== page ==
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Chinese opposition not a concern of U.S.-Taiwan FTA: scholar

Focus Taiwan News Channel, Taiwan

Chinese opposition not a concern of U.S.-Taiwan FTA: scholar

By Chou Yung-chieh and Christie Chen

4 August 2011

Washington, Aug. 3 (CNA) The real barrier to the signing of a free trade agreement (FTA) between the U.S. and Taiwan is not China’s opposition, but American disinterest and Taiwanese protectionism, a research fellow of the Asian Studies Center at the Heritage Foundation said Wednesday.

Derek Scissors said during a panel discussion in Washington, D.C. that as long as economic relations between Taiwan and China continue to proceed well, there should be little chance of Chinese opposition to a U.S.-Taiwan FTA.

The discussion was organized by the Center for National Policy, a U.S. think tank, to discuss the future of U.S.-Taiwan relations and the prospects for peace and stability across the Taiwan Strait.

The Economic Cooperation Framework Agreement (ECFA) signed between Taiwan and China is tilted in Taiwan’ favor for political reasons, according to Scissors, who added that he does not see an appetite on Taiwan’s part for a "real" FTA with the U.S.

Scissors also described the bilateral Trade and Investment Framework Agreement (TIFA) between the U.S. and Taiwan as a "disaster," saying that it is dispensable and that trade relations will continue to be strong between the two sides without it.

Lu Yeh-chung, an assistant professor of the Department of Diplomacy at Taiwan’s National Chengchi University, however, called on the U.S. to restart TIFA negotiations with Taiwan, saying that TIFA carries not only economic but also political implications.

Renewed TIFA talks — which were suspended as a result of the U.S.-Taiwan beef dispute — would assure the Taiwanese public of U.S. support, said Lu.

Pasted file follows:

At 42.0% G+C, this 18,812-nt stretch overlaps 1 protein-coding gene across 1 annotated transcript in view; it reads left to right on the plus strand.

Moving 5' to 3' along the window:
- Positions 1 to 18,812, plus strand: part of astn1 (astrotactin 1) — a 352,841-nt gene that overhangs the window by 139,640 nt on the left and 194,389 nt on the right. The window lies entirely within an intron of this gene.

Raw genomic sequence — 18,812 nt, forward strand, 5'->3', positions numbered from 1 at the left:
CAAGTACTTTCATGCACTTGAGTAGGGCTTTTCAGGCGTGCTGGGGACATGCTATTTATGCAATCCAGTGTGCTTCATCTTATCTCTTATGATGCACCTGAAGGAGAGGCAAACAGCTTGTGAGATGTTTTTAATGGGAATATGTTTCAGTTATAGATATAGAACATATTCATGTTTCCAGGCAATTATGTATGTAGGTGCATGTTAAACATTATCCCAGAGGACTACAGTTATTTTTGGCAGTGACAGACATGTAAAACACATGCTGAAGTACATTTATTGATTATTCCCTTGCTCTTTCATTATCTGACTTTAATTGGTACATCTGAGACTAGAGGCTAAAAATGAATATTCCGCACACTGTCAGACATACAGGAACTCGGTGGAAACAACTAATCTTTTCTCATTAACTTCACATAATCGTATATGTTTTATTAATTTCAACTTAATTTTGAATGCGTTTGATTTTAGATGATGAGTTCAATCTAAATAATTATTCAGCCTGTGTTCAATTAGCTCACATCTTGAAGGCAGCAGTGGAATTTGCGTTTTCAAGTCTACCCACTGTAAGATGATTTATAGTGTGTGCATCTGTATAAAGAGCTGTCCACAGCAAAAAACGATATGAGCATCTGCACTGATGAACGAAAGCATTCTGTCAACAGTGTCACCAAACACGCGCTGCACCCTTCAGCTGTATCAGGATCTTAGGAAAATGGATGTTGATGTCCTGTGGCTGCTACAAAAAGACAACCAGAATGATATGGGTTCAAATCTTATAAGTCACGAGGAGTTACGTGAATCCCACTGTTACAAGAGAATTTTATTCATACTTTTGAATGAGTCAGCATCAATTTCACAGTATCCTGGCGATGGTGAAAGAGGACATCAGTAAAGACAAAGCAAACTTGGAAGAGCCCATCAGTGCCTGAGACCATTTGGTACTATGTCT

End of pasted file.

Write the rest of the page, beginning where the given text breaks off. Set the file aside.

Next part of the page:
He said Taiwan has been seeking to play the role of peacemaker, humanitarian aid-provider and defender of democracy in the Asia-Pacific region and that its is in the interests of the U.S. for Taiwan to assume these roles.

Lu said Taiwan and the U.S. have close economic and trade relations, evident in the fact that Taiwan is the 10th-largest trading partner of the U.S., the 13th-largest market for U.S. exports and the 6th-largest market for U.S. agricultural exports.

Lu also called on the U.S. to sell arms to Taiwan to help Taiwan gain leverage with China in negotiations.

In addition, he urged the U.S. to send Cabinet-level officials to Taiwan to help the Taiwanese public feel U.S. support, and to arrange exchange programs for young people of both countries so that the friendship between Taiwan and the U.S. can be passed on to the next generation.

On the issue of Taiwan-China relations, meanwhile, Robert Sutter, a professor of Asian studies at the Elliott School of International Affairs of George Washington University, said that although positive cross-strait relations are likely to continue, Taiwan’s freedom of action is "eroding to the point where Taiwan cannot go back."

Sutter said China’s growing influence over Taiwan and the erosion of U.S. support for Taiwan limits the country’s freedom of action.

But he also said that Taiwan has few options other than to continue its engagement with China.

In response, Lu said that although closer cross-strait relations could constrain Taiwan’s future, they will also put some constraints on China’s government, which could also be seeking to prevent a reversal of the current positive relations.